It was a day that Dirk Nowitzki will never forget – “D-Day – Dirk-Day” – the Tuesday, June 28, 2011 when he returned to his native Würzburg, Germany as an NBA champion.

Nowitzki, who turned 33 on June 19, said the words “overwhelming”, “unbelievable” and “crazy” probably a hundred times over the course of the full day.

It started with a “press conference” at the s.Oliver Arena in Würzburg, followed by a session in the City Hall with the mayor where he signed the city’s Golden Book. Then came a car parade down the streets of Würzburg before appearing on the balcony of the Würzburg Residence in front of some 11,000 fans, topped off by a chorus of “We are the champions” before he headed out in the Würzburg nightlife for some more partying.

Here a nice video summary by the German Basketball Federation of the whole day.

What started out with a Facebook idea of having the German Wunderkind appear on the balcony of the Würzburg Residence for a reception turned into a full day of events planned by Nowitzki’s sister and manager Silke Nowitzki and his main sponsor the Ing DiBa bank – which would later donate a check for 100,000 euro to the Dirk Nowitzki Foundation.

Nearly 3,000 came out to the Würzburg Arena including 150 reporters and nine camera teams. The organizers put together a full “Final Countdown” party including live music and cheerleaders to get the crowd ready for the press conference, which was broadcast live on Sport1 and the German sports channel’s online site.

Nowitzki was introduced using the intro from the Dallas Mavericks and then he entered to the bells of “Hells Bells” and smoke and cheers of “MVP! MVP! MVP! MVP!” sporting a Green Nike t-shirt and beige shorts.

The crowd would not let the moderator, German basketball commentator Frank Buschmann, start the “press conference”. It eventually started and lasted more than 80 minutes as a chat with Buschmann and questions from journalists and children and fans on hand.

Nowitzki addressed why the Dallas Mavericks want rings and not bracelets; the possibility of playing at EuroBasket 2011; the NBA lockout; LeBron James and Dwyane Wade questioning his sickness during the NBA Finals; the acquisition of Rudy Fernandez; how his success could help basketball in Würzburg and Germany; why he wears number 41; where the Finals MVP trophy and the NBA trophy are; and why he wept after the Finals were won.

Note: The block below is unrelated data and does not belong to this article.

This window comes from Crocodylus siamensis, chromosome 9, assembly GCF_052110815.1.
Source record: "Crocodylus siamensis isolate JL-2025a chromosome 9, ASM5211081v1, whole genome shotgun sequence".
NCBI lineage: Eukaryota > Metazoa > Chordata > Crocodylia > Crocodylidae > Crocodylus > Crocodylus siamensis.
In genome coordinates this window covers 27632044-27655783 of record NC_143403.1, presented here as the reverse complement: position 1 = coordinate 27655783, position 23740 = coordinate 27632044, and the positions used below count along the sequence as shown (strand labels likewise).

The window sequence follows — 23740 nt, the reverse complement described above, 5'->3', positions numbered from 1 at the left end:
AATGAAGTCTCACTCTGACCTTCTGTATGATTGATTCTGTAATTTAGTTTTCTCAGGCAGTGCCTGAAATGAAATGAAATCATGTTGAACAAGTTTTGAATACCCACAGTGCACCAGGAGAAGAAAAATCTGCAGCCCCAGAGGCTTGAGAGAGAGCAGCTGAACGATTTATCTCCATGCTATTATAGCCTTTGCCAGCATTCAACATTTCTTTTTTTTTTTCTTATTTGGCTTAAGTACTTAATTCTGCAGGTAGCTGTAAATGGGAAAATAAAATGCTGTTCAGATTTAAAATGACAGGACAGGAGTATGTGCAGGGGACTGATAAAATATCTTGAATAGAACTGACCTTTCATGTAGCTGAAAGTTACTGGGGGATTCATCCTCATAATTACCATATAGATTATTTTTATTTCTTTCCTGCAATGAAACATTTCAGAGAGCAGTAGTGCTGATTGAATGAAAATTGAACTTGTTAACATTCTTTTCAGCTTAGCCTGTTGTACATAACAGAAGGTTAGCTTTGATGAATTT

At the end of the press conference, a handicapped man asked Nowitzki to sign a couple things and the shopping bag include a soccer ball and a Nowitzki jersey. As he saw the soccer ball, Nowitzki yelled “Fussball! (football)” and tried to dribble the ball – but with little success. And then he noticed that there was already a signature on the ball – and the fan said, “Yeah Paul Breitner (German soccer football legend). Only the stars.” And then the fan complained about Nowitzki’s signature – “You can’t read that.”
Another highlight was Nowitzki showing off his shooting technique after a young girl had asked if he had a specific shooting style.

At City Hall, he wrote “Many thanks for the great reception. In my heart I will also remain a Würzburg native.” into the Golden Book.

At the residence party, Nowitzki told the crowd: “You guys are wearing me out.” The crowd and the heat – about 32 degrees Celsius (90 degrees) – which led to 20 people being treated for circulatory problems, and Nowitzki to sweat through three t-shirts during the whole day.

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Here a transcript of the whole press conference – followed by the speech on the balcony:

Could you have ever imagined coming home to Germany – home to Würzburg – and there be such a euphoria about you, or to be honest, for a German basketball player?

Nowitzki: No, I wouldn’t have thought that. It is absolutely overwhelming what’s going on here. The whole day is planned and hopefully later at the Residence all hell will break loose. It’s absolutely overwhelming. Also hearing about how everyone was awake in the middle of the night and celebrating at 3 or 4 in the morning and even a car parade through downtown Würzburg. Somehow everything is just incredible.

Now that the ring has been achieved, is there even going to be a ring? How are things looking with Mark Cuban?

Nowitzki: I think all players tend towards the ring. Cuban wanted a bracelet or something like that. But I made clear to him that we’re men and not women. (Cheers from the crowd). I think that last word hasn’t been spoken and I think a ring is just so classy. So in that regard I hope we can convince him otherwise.

Some time has passed since Game 6 in Miami. Have you been able to realize everything that has happened to you and – I will say – your team. Or is it just still a big balloon hanging up there?